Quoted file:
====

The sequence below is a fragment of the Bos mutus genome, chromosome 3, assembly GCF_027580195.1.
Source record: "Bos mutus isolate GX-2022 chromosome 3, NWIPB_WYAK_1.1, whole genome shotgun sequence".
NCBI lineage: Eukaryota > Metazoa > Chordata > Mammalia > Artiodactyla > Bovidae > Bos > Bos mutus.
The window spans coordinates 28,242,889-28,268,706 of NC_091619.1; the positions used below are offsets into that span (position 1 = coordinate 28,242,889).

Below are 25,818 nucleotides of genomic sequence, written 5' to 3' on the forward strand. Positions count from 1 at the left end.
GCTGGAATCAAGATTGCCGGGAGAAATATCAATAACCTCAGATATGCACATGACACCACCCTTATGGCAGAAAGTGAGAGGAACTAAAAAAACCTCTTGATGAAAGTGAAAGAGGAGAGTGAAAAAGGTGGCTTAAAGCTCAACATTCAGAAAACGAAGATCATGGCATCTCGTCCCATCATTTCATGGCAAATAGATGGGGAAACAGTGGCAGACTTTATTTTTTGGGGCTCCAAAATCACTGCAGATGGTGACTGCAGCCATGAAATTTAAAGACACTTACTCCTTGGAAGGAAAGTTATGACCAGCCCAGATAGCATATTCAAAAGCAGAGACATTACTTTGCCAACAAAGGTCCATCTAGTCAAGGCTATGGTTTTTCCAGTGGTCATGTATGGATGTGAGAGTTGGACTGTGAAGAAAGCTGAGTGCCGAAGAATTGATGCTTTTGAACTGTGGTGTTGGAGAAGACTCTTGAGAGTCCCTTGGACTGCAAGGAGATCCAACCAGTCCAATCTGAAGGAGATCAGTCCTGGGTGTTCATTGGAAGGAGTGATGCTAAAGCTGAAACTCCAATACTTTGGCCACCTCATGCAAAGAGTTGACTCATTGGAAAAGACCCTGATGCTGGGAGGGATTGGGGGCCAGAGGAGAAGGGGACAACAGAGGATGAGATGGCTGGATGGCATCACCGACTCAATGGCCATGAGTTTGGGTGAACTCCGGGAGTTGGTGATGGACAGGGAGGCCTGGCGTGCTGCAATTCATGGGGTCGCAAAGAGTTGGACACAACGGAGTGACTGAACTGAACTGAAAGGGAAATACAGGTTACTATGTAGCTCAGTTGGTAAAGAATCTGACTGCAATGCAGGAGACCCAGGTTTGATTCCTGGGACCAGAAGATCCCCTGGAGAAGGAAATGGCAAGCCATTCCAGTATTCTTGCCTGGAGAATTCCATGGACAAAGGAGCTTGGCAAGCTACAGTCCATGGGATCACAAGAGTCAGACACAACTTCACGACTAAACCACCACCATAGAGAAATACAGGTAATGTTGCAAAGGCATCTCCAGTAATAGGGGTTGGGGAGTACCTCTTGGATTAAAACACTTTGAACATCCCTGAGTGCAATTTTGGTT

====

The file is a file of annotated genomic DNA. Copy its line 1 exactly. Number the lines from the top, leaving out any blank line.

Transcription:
The sequence below is a fragment of the Bos mutus genome, chromosome 3, assembly GCF_027580195.1.